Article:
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Thread: some questions!

  1. #1
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    Default some questions!

    I read an article talking about a man with juvenile rheumatoid. Some sentences confuse me:
    1 crabbed?
    My hands grew so crabbed that I could barely hold a pencil.
    What does "crabbed" mean?
    2 stop me cold?
    The disease had stopped me cold. I’d sworn it wouldn’t, but it did. I was 16.
    What is the meaning of "stop me cold"?
    3 I was limited to an awkward dog paddle.
    What is a dog paddle?
    4 I passed my GED. I took the SAT and ACT college entrance exams.
    What do "SAT" and "ACT" stand for?

  2. #2
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    I think crabbed means the same thing as cramped.

    The phrase stopped me cold means that the thing prevented the person from doing what he wanted to do. A serious disease might stop a person cold in the sense that it will prevent a person from working or doing other things he or she is used to doing.

    A dog paddle is a type of swimming motion like that performed by dogs.

    SAT stands for Scholastic Aptitude Test. It's a test given to high school students to see how well they are likely to do in college. See: http://encarta.msn.com/encnet/featur...fid=1861701427

    ACT stands for American College Test. It's a standard college entrance exam.

    :)

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    Tdol is offline Editor, UsingEnglish.com
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    'Crabbed' has an association with age to me, implying bent and gnarled.

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    "Crabbed" gives me an impression of the bend and gnarled, too. just like the big joint of the crab, does that make sense?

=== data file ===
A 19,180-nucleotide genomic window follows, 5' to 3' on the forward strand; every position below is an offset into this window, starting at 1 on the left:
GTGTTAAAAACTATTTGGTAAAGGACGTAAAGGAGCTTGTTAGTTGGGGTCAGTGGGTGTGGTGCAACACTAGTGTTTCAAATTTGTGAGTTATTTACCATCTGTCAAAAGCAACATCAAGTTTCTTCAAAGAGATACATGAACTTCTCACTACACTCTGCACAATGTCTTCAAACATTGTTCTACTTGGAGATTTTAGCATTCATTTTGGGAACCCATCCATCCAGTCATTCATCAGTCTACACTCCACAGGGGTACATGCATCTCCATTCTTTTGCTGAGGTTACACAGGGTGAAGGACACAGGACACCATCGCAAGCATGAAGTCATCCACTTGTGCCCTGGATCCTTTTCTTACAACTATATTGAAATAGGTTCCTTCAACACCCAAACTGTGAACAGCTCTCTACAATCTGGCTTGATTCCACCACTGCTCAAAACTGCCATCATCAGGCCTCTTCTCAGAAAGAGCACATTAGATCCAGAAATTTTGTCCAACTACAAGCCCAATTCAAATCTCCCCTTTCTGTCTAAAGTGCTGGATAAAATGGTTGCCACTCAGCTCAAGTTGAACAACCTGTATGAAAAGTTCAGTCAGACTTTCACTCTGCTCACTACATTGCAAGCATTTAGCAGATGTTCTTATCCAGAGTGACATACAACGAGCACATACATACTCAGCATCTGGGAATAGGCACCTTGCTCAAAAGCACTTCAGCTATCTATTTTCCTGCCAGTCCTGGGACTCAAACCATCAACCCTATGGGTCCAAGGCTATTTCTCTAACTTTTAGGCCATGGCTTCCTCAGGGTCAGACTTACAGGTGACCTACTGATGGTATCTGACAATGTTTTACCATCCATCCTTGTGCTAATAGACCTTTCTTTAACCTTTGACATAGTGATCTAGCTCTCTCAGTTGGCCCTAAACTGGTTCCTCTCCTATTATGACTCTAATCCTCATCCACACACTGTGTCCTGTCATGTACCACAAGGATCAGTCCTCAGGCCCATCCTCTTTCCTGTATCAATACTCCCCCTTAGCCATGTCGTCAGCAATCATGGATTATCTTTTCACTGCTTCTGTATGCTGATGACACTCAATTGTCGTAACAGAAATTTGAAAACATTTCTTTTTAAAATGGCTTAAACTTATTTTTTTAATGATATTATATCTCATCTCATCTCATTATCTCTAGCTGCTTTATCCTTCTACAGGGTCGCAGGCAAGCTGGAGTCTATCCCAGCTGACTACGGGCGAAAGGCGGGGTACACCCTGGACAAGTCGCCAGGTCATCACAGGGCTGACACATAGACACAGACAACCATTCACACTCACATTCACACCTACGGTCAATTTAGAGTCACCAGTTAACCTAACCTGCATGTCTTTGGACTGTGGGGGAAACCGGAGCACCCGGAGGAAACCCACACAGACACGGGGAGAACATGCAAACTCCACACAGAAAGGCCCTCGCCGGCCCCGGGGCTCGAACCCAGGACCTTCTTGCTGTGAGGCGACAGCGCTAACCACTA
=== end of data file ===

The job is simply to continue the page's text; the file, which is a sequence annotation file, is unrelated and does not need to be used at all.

As to other questions, I totally understand now, thank you RonBee!

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    You're right!
    The adjective "crabbed" comes from the noun "crab". To describe hands as 'crabbed' means that the hands are shaped like the claws of a crab.

    All the best,

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    I must confess that I hadn't made that connection.

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    Quote Originally Posted by Jenny Lau
    "Crabbed" gives me an impression of the bend and gnarled, too. just like the big joint of the crab, does that make sense?
    It makes perfect sense. As Cas noted, "crabbed" focuses on the appearance of the hand in such a situation. (Say: "bent and gnarled")


    Quote Originally Posted by Jenny Lau
    As to other questions, I totally understand now, thank you RonBee!
    You're welcome! (Thank Onelook too.)

    :D

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    Quote Originally Posted by RonBee
    You're welcome! (Thank Onelook too.)
    :D
    It seems that I've made progress in English learning, and guessed something right this time. I owe this much to your help, really. And now, another question, what does "onelook" mean, Ronbee?

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    Tdol is offline Editor, UsingEnglish.com
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    www.onelook.com is an excellent online dictionary.

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    Thank u,Tdol. I don't know this website before. It is indeed a good online dictionary!

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